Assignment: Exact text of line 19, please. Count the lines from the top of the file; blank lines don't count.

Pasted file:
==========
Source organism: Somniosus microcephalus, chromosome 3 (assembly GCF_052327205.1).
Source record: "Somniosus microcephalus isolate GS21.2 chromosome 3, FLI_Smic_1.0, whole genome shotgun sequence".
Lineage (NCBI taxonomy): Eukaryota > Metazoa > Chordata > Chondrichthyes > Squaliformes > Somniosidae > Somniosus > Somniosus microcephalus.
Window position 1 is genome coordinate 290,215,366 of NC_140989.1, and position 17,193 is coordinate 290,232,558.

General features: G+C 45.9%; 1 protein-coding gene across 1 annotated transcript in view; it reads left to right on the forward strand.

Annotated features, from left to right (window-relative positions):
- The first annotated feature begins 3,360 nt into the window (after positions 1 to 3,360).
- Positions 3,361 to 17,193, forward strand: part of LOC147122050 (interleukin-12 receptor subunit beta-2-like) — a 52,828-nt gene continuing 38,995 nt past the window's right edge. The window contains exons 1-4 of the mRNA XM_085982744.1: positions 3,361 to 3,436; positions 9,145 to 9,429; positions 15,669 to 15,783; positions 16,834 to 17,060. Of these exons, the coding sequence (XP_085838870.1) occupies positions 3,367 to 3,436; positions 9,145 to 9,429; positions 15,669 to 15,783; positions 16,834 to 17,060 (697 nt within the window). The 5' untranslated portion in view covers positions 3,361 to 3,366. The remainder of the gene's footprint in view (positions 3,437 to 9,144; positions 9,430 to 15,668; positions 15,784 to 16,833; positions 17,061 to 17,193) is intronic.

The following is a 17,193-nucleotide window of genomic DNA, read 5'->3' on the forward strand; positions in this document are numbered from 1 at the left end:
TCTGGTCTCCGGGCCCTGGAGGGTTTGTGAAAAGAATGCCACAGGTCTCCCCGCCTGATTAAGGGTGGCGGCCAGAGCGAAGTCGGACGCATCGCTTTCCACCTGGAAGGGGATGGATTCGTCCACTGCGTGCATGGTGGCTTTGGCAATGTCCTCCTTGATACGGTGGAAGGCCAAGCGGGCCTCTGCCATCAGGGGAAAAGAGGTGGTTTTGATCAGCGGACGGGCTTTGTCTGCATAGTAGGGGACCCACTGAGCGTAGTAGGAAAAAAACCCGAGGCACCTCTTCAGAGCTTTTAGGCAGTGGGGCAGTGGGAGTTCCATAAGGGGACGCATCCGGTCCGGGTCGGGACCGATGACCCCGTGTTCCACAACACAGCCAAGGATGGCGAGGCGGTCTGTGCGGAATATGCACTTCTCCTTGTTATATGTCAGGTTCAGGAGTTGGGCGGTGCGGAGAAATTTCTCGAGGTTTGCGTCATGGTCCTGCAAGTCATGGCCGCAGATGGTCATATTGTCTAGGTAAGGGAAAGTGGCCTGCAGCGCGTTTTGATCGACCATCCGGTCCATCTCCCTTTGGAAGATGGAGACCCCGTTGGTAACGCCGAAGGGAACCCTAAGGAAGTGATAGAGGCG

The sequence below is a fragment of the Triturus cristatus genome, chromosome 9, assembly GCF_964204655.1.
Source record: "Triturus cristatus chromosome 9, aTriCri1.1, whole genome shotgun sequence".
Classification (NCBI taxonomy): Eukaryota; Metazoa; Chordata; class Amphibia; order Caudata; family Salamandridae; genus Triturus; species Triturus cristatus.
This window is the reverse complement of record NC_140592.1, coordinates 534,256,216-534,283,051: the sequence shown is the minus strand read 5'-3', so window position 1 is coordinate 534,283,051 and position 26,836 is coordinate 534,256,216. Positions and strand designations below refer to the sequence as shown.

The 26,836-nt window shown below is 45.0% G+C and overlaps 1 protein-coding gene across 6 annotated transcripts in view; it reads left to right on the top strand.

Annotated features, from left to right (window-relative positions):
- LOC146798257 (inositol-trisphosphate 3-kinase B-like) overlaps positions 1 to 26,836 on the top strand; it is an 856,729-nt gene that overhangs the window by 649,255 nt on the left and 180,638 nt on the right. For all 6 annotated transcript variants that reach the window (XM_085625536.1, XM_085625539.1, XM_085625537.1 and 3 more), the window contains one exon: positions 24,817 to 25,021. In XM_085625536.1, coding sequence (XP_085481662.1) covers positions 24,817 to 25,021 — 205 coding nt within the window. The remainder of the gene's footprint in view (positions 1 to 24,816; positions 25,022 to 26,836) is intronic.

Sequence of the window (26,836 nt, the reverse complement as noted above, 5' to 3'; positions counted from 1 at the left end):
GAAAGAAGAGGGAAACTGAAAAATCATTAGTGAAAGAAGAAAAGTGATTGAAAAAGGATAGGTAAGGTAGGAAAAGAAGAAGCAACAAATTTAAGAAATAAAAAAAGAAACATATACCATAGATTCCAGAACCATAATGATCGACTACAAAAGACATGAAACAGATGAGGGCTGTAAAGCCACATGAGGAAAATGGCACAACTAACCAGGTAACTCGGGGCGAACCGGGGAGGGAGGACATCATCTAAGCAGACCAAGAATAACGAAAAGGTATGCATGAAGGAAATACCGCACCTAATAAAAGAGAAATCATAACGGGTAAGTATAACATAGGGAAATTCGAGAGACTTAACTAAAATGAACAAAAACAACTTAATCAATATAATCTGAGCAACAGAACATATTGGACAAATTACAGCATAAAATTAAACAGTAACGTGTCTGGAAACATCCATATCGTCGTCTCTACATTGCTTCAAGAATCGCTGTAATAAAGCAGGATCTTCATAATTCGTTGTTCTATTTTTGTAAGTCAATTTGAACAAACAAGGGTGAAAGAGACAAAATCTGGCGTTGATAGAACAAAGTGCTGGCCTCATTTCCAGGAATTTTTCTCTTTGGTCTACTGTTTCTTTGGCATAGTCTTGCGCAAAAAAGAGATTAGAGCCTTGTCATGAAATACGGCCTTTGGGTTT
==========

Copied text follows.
GAAAGAAGAGGGAAACTGAAAAATCATTAGTGAAAGAAGAAAAGTGATTGAAAAAGGATAGGTAAGGTAGGAAAAGAAGAAGCAACAAATTTAAGAAATAAAAAAAGAAACATATACCATAGATTCCAGAACCATAATGATCGACTACAAAAGACATGAAACAGATGAGGGCTGTAAAGCCACATGAGGAAAATGGCACAACTAACCAGGTAACTCGGGGCGAACCGGGGAGGGAGGACATCATCTAAGCAGACCAAGAATAACGAAAAGGTATGCATGAAGGAAATACCGCACCTAATAAAAGAGAAATCATAACGGGTAAGTATAACATAGGGAAATTCGAGAGACTTAACTAAAATGAACAAAAACAACTTAATCAATATAATCTGAGCAACAGAACATATTGGACAAATTACAGCATAAAATTAAACAGTAACGTGTCTGGAAACATCCATATCGTCGTCTCTACATTGCTTCAAGAATCGCTGTAATAAAGCAGGATCTTCATAATTCGTTGTTCTATTTTTGTAAGTCAATTTGAACAAACAAGGGTGAAAGAGACAAAATCTGGCGTTGATAGAACAAAGTGCTGGCCTCATTTCCAGGAATTTTTCTCTTTGGTCTACTGTTTCTTTGGCATAGTCTTGCGCAAAAAAGAGATTAGAGCCTTGTCATGAAATACGGCCTTTGGGTTT